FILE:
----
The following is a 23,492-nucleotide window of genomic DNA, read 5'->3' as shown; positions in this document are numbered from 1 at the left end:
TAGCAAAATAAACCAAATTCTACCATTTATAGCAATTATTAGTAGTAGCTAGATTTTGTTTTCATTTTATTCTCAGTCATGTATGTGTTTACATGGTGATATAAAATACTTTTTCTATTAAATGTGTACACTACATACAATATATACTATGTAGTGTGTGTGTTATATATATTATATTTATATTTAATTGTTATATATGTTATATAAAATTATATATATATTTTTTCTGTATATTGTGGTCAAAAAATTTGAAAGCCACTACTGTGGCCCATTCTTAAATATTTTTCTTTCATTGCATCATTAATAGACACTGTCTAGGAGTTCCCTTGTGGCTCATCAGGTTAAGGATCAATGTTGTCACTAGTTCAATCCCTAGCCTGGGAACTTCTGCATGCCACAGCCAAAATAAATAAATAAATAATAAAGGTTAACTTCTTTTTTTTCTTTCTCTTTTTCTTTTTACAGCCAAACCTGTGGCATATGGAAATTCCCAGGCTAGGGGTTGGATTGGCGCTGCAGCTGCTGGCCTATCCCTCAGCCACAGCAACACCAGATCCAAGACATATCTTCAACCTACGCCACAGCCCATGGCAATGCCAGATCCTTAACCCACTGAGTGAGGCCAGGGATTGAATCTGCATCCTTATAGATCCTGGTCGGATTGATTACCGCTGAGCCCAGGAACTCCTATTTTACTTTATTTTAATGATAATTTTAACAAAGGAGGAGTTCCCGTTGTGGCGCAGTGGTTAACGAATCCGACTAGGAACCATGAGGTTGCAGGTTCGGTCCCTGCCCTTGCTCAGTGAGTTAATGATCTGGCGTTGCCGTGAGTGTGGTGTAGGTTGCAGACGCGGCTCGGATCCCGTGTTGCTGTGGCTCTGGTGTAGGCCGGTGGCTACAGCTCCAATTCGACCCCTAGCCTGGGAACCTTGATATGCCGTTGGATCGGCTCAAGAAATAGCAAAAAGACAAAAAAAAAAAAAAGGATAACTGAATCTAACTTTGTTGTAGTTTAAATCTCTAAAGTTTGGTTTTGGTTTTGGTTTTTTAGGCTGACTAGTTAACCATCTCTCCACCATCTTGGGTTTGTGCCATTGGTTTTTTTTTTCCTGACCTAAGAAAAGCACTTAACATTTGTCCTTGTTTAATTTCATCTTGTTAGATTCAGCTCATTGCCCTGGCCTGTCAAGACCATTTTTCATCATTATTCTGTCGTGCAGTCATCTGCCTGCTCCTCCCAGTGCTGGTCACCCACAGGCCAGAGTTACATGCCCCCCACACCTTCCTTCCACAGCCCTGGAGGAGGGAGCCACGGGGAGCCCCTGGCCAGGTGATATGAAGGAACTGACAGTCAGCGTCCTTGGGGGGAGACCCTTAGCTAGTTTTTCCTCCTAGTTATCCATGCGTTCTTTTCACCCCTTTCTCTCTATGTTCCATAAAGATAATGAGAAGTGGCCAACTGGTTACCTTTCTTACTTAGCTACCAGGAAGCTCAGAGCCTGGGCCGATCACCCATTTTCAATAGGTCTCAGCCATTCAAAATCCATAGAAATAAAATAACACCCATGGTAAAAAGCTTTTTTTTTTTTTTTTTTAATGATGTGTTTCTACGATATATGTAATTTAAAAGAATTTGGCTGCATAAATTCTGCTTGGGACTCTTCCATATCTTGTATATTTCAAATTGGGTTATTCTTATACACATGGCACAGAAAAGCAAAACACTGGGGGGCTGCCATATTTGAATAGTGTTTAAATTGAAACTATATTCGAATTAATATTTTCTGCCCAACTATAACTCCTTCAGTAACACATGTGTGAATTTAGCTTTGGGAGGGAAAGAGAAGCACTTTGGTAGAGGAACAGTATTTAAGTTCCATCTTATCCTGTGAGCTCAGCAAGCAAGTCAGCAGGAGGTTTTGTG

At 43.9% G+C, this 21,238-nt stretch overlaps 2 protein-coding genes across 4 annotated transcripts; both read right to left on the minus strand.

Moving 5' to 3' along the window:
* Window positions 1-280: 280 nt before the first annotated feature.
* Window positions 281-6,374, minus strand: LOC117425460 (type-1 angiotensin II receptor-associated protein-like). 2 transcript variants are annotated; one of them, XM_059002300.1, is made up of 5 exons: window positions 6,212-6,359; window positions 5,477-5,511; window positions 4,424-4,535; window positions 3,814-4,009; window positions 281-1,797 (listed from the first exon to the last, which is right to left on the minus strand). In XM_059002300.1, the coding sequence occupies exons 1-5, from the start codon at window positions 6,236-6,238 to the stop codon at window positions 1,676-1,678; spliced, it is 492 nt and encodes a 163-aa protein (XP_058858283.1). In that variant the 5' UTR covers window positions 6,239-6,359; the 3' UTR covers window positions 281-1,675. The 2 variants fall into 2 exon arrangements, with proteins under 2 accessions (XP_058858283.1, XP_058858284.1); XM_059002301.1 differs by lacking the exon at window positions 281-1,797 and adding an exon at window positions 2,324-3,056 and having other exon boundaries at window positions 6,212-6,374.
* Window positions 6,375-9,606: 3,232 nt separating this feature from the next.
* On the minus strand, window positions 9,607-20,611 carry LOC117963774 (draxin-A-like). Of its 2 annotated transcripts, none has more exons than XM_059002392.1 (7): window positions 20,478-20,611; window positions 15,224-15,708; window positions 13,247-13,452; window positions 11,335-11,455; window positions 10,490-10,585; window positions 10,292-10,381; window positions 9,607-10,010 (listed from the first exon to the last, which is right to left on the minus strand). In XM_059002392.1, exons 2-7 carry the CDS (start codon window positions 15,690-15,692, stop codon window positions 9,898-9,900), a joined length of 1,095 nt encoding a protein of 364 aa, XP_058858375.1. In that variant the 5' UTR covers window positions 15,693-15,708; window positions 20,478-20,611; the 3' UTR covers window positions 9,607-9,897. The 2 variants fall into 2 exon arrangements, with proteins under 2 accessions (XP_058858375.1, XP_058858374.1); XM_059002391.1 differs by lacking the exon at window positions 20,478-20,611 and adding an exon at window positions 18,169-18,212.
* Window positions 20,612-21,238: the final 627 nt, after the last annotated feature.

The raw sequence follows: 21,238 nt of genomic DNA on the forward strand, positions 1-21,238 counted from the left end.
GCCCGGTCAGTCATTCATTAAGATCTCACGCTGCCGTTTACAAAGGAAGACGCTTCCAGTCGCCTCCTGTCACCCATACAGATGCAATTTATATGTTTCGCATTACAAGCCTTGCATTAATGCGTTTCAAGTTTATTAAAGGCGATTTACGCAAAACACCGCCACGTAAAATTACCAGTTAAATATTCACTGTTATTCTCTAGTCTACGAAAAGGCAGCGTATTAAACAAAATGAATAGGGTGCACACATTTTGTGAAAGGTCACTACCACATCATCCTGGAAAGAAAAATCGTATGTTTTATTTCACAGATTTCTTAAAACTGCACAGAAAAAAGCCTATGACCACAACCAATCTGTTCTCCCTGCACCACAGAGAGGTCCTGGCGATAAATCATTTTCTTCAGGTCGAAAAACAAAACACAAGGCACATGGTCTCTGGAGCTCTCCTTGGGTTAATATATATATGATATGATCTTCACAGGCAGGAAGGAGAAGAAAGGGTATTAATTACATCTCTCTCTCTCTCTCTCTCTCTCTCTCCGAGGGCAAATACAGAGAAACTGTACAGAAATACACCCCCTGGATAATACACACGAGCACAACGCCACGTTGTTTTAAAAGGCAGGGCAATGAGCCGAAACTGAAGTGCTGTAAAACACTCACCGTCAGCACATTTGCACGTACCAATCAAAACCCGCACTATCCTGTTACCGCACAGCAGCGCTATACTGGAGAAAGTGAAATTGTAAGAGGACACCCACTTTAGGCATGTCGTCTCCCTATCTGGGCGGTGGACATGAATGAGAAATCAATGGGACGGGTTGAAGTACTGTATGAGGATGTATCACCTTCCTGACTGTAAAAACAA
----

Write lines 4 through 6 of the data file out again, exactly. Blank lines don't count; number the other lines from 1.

Moving 5' to 3' along the window:
* Window positions 1-280: 280 nt before the first annotated feature.
* Window positions 281-6,374, minus strand: LOC117425460 (type-1 angiotensin II receptor-associated protein-like). 2 transcript variants are annotated; one of them, XM_059002300.1, is made up of 5 exons: window positions 6,212-6,359; window positions 5,477-5,511; window positions 4,424-4,535; window positions 3,814-4,009; window positions 281-1,797 (listed from the first exon to the last, which is right to left on the minus strand). In XM_059002300.1, the coding sequence occupies exons 1-5, from the start codon at window positions 6,236-6,238 to the stop codon at window positions 1,676-1,678; spliced, it is 492 nt and encodes a 163-aa protein (XP_058858283.1). In that variant the 5' UTR covers window positions 6,239-6,359; the 3' UTR covers window positions 281-1,675. The 2 variants fall into 2 exon arrangements, with proteins under 2 accessions (XP_058858283.1, XP_058858284.1); XM_059002301.1 differs by lacking the exon at window positions 281-1,797 and adding an exon at window positions 2,324-3,056 and having other exon boundaries at window positions 6,212-6,374.